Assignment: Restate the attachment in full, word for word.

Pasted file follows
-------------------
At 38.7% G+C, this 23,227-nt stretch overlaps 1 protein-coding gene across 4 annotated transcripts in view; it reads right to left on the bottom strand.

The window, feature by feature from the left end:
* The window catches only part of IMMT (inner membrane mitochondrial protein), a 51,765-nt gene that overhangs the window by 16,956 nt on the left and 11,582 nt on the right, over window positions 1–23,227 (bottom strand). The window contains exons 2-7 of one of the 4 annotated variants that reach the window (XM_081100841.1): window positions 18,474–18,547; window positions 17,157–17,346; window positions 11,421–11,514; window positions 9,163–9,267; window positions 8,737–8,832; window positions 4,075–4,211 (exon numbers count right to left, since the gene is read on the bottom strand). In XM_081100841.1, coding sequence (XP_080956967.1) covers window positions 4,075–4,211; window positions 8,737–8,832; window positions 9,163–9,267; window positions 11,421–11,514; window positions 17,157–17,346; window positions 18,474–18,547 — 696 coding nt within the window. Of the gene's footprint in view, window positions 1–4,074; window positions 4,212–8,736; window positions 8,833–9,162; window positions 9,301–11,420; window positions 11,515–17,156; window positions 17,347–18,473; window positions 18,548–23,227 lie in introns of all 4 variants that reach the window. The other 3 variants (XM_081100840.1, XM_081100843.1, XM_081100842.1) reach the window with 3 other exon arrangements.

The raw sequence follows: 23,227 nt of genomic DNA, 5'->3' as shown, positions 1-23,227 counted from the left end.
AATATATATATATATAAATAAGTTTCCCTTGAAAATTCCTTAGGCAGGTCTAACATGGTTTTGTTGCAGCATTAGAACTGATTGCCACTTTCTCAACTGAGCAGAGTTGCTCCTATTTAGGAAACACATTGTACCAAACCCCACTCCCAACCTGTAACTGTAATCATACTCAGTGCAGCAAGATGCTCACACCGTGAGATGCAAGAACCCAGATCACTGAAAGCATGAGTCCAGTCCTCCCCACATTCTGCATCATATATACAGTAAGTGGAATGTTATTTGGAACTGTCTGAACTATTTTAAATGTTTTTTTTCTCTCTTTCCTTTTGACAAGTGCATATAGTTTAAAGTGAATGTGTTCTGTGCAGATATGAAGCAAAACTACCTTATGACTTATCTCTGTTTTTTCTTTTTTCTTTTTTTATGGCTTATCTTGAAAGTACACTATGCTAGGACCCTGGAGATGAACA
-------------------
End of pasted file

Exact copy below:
At 38.7% G+C, this 23,227-nt stretch overlaps 1 protein-coding gene across 4 annotated transcripts in view; it reads right to left on the bottom strand.

The window, feature by feature from the left end:
* The window catches only part of IMMT (inner membrane mitochondrial protein), a 51,765-nt gene that overhangs the window by 16,956 nt on the left and 11,582 nt on the right, over window positions 1–23,227 (bottom strand). The window contains exons 2-7 of one of the 4 annotated variants that reach the window (XM_081100841.1): window positions 18,474–18,547; window positions 17,157–17,346; window positions 11,421–11,514; window positions 9,163–9,267; window positions 8,737–8,832; window positions 4,075–4,211 (exon numbers count right to left, since the gene is read on the bottom strand). In XM_081100841.1, coding sequence (XP_080956967.1) covers window positions 4,075–4,211; window positions 8,737–8,832; window positions 9,163–9,267; window positions 11,421–11,514; window positions 17,157–17,346; window positions 18,474–18,547 — 696 coding nt within the window. Of the gene's footprint in view, window positions 1–4,074; window positions 4,212–8,736; window positions 8,833–9,162; window positions 9,301–11,420; window positions 11,515–17,156; window positions 17,347–18,473; window positions 18,548–23,227 lie in introns of all 4 variants that reach the window. The other 3 variants (XM_081100840.1, XM_081100843.1, XM_081100842.1) reach the window with 3 other exon arrangements.

The raw sequence follows: 23,227 nt of genomic DNA, 5'->3' as shown, positions 1-23,227 counted from the left end.
AATATATATATATATAAATAAGTTTCCCTTGAAAATTCCTTAGGCAGGTCTAACATGGTTTTGTTGCAGCATTAGAACTGATTGCCACTTTCTCAACTGAGCAGAGTTGCTCCTATTTAGGAAACACATTGTACCAAACCCCACTCCCAACCTGTAACTGTAATCATACTCAGTGCAGCAAGATGCTCACACCGTGAGATGCAAGAACCCAGATCACTGAAAGCATGAGTCCAGTCCTCCCCACATTCTGCATCATATATACAGTAAGTGGAATGTTATTTGGAACTGTCTGAACTATTTTAAATGTTTTTTTTCTCTCTTTCCTTTTGACAAGTGCATATAGTTTAAAGTGAATGTGTTCTGTGCAGATATGAAGCAAAACTACCTTATGACTTATCTCTGTTTTTTCTTTTTTCTTTTTTTATGGCTTATCTTGAAAGTACACTATGCTAGGACCCTGGAGATGAACA